The table shows how Horner adapted Hekekyan’s sketches for his geological audience in Britain. It depicts the deepest excavated strata under the statue of Ramses II. Layer XXI was crucial because it contained ‘fragments of burnt brick and pottery.’ Horner used these artefacts to claim that ‘civilised’ humans with the ability to make pottery had lived in Egypt for over 13,000 years.

Monkeyana
‘Monkeyana’. Punch: or the London Charivari vol. 40, 18 May 1861, p. 206. CUL T992.b.1.

Leonard Horner relates,
That biblical dates
The age of the world cannot trace;
That Bible tradition,
By Nile’s deposition,
Is put to the right about face.

Horner’s geochronology was a featured stanza in the poem ‘Monkeyana,’ produced anonymously by paleontologist Philip Egerton. The poem was written from the perspective of a gorilla in the Zoological Society Gardens trying to understand his place in nature. The gorilla reviews some recent contributions to evolutionary thought before contemplating Horner’s alluvial research. The poem maintains that Horner’s was the first important attempt to understand human antiquity, followed shortly by the geological acceptance of flint hand-axes. Horner was apparently successful in demonstrating that ‘biblical dates’ cannot determine the age of the earth, and that humans were much older than ‘that Bible tradition’ had long claimed. The poem shows that by 1861 human antiquity was a topic of general discussion amongst the Victorian public and Horner and Hekekyan’s Egyptian research was central to the conversation.

P1060013
Joseph Hekekyan Bey. A Treatise on the chronology of Siriadic monuments. London: Taylor and Francis, 1863. CUL Mm.32.53.

Joseph Hekekyan published this obscure book after working with Horner.* He introduced the term ‘astrogeology’ which referred to the ancient application of geology and astronomy to agriculture. Hekekyan called this ‘astrogeological science’ Khemy after the ancient Egyptian term for black fertile soil. He argued that Khemy was used to construct the oldest monuments in Egypt, including the great pyramid at Giza (shown here), to protect them during annual Nile inundations. Astrogeological knowledge was preserved in the pharaonic monuments, termed ‘Siriadic’ because their measurements corresponded to the revolutions of the star Sirius. He attempted to show that Siriadic monuments were evidence of the ingenuity of ‘the remotest generations of mankind’ and that the ancients who built them were far more skilled than their modern Egyptian descendants. Hekekyan was one of several Europeanized Armenians who were members of Egypt’s bureaucratic elite and strategically advocated on behalf of European, rather than Turkish or Egyptian interests. His book aligned himself with those ‘superior’ ancients and their supposed European descendants.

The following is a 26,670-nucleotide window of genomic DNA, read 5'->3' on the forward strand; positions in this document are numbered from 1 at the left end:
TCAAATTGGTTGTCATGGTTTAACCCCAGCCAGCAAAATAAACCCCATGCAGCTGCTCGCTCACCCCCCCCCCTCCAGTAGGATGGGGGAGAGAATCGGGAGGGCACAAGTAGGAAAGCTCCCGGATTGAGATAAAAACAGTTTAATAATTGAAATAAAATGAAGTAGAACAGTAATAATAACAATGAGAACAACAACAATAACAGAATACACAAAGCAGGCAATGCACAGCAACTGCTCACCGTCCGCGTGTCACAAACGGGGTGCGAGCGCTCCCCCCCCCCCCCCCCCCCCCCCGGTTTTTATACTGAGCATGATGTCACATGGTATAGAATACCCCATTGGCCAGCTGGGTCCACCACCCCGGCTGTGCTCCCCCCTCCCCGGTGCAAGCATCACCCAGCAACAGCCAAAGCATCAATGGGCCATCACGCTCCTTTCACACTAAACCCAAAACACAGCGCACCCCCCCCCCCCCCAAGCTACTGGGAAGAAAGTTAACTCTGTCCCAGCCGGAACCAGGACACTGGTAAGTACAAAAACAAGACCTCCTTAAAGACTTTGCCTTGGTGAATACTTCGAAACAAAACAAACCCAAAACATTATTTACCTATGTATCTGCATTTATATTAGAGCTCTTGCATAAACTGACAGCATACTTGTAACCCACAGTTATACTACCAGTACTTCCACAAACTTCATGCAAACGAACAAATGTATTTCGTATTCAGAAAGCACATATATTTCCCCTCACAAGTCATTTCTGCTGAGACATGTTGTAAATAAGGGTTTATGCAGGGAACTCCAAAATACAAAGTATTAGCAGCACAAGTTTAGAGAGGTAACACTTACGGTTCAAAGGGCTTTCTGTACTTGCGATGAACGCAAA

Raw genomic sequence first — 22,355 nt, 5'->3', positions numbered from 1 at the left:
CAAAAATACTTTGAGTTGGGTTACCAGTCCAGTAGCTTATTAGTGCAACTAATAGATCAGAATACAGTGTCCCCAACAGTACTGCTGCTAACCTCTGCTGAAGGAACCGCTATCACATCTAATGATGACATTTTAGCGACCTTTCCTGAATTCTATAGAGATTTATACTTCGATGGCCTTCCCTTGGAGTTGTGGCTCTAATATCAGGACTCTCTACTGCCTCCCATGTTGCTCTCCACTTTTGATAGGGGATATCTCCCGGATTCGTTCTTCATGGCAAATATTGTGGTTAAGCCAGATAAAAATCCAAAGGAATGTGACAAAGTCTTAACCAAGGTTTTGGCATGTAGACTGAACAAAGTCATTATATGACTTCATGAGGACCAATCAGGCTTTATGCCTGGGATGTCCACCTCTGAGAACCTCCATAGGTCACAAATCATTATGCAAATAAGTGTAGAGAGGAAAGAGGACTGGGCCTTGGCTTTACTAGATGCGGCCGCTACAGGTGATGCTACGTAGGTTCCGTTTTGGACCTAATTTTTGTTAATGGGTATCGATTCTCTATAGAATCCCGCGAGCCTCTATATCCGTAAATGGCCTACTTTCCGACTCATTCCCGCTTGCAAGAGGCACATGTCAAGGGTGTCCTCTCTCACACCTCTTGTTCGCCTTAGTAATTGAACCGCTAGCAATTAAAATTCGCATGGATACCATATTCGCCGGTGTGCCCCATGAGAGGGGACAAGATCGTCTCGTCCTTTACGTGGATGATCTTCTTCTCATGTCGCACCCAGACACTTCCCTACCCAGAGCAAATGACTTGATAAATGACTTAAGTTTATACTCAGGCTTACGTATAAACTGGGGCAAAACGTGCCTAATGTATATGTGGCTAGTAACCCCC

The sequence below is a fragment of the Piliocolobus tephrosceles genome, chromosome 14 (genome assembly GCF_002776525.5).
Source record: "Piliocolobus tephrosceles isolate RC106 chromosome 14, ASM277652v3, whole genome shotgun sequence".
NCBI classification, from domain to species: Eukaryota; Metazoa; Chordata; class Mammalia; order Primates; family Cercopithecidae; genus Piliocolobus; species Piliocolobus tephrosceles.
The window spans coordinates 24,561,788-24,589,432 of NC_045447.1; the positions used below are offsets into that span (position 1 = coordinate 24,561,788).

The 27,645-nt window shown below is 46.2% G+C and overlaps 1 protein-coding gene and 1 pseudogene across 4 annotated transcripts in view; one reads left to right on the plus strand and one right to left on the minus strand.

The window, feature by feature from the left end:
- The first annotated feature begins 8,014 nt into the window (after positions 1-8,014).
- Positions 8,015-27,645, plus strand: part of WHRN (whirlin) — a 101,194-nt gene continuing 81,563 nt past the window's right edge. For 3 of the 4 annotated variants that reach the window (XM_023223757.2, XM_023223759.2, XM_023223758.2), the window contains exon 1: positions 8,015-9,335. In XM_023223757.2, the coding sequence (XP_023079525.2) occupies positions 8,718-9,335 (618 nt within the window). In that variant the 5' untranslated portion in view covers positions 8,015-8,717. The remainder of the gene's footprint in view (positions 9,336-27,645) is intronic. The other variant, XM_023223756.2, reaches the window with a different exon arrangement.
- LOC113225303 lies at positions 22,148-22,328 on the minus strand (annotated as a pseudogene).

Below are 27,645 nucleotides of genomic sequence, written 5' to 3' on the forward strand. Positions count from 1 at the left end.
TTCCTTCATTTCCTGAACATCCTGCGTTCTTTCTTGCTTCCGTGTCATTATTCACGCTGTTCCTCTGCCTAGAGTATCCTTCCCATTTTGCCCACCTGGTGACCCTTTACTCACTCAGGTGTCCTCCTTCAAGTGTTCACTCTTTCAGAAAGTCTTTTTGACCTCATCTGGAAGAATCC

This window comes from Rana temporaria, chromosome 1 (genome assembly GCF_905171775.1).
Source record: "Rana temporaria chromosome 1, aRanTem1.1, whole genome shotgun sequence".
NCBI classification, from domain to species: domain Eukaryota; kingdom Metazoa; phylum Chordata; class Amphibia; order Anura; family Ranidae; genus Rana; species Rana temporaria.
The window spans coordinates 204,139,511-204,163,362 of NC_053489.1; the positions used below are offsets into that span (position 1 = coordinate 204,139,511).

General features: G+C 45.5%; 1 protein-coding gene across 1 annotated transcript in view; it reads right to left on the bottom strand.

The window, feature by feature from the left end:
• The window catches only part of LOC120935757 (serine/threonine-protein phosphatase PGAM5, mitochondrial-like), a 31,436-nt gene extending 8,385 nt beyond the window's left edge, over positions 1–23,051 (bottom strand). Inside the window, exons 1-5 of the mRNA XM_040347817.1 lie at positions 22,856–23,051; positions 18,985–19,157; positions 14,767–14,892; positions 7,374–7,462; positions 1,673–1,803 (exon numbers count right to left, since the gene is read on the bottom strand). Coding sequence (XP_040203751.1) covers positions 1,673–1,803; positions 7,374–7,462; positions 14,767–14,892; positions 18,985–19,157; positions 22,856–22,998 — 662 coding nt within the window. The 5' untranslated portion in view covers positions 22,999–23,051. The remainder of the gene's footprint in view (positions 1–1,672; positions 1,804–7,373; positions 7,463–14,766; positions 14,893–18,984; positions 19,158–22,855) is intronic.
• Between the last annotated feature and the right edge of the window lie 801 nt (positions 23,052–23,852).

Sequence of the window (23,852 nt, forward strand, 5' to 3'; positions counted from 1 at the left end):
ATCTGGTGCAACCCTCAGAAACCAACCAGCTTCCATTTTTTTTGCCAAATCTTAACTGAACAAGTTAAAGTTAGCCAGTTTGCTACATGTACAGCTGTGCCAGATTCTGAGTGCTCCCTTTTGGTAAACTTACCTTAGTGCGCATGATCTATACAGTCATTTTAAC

* The pages of this particular copy are uncut and have never been read!

To learn more about Horner and Hekekyan's geochronological research, see Gold, Meira. “Ancient Egypt and the Geological Antiquity of Man, 1847–1863.” History of Science (October 2018). doi:10.1177/0073275318795944.